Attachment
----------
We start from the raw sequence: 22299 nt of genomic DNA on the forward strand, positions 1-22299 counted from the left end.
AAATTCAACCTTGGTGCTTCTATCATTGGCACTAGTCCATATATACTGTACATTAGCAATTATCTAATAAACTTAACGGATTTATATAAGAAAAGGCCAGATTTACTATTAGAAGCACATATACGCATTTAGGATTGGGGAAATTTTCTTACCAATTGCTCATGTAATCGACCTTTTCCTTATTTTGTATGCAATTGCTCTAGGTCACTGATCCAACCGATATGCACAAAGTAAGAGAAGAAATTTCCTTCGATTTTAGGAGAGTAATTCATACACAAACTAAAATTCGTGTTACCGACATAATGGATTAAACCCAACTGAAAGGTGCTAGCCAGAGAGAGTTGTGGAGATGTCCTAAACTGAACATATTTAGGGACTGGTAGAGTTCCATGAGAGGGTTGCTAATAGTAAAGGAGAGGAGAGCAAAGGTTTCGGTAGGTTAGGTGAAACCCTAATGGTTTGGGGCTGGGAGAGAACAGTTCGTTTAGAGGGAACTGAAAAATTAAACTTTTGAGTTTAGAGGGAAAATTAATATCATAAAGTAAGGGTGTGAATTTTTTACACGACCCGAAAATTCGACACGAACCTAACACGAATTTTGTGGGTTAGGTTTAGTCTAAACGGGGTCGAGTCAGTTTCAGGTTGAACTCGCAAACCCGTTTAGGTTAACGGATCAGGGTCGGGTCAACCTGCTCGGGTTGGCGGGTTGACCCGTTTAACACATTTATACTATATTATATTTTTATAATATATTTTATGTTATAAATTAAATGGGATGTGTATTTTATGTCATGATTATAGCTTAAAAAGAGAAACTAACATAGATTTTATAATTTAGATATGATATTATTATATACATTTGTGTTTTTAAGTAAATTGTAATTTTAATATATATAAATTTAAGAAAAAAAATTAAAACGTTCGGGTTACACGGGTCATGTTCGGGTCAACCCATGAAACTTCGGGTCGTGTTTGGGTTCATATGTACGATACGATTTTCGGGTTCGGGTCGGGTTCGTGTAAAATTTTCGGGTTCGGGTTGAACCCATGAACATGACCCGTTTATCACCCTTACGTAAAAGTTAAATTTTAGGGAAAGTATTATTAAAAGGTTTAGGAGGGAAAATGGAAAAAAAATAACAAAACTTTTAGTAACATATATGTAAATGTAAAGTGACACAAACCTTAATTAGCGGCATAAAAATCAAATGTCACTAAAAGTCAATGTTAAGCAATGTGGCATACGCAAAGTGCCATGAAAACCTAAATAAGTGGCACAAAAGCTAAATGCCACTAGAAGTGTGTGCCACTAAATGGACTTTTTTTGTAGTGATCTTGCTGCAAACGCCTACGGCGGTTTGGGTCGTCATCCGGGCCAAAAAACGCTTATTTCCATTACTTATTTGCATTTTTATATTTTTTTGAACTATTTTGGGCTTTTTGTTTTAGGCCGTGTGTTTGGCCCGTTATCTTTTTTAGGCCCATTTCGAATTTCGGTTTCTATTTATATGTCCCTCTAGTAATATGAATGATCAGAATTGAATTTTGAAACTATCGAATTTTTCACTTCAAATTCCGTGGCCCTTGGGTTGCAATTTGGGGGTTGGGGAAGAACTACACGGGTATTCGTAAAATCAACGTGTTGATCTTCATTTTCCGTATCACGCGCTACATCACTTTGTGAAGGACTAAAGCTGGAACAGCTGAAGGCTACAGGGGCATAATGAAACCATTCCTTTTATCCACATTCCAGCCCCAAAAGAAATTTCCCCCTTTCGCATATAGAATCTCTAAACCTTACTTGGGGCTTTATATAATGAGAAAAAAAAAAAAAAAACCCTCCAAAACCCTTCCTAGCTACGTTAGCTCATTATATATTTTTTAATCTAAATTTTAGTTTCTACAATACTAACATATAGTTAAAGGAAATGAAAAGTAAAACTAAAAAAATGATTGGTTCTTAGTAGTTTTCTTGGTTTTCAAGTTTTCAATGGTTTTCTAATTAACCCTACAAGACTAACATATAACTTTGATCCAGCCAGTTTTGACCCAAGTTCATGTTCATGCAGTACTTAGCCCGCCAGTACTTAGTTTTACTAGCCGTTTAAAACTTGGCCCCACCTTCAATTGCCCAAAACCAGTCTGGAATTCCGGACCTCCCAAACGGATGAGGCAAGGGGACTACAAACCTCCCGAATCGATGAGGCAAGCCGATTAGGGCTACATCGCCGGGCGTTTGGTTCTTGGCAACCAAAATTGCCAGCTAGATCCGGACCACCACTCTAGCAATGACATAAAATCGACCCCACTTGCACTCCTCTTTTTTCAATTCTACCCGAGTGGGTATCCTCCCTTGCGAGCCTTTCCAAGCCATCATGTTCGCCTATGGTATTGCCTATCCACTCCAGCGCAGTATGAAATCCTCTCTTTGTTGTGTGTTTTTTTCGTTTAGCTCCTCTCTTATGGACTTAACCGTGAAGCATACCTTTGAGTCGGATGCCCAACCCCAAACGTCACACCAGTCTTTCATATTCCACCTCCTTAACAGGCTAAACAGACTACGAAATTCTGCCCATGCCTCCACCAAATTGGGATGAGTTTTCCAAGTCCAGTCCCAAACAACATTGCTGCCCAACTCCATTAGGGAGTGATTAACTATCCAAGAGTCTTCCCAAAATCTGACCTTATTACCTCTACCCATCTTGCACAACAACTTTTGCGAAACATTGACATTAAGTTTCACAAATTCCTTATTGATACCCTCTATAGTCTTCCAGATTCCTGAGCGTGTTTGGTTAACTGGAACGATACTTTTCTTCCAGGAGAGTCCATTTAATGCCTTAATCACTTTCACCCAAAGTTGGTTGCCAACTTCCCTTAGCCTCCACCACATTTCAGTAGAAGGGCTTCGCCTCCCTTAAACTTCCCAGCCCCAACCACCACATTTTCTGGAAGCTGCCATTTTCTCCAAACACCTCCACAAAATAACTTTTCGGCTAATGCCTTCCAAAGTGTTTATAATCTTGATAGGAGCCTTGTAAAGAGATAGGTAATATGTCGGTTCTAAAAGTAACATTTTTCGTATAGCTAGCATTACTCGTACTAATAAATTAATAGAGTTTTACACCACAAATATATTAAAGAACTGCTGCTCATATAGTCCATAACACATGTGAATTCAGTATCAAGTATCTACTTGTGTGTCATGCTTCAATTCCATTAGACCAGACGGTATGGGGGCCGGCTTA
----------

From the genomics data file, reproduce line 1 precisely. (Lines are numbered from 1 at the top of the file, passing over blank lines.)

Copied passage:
We start from the raw sequence: 22299 nt of genomic DNA on the forward strand, positions 1-22299 counted from the left end.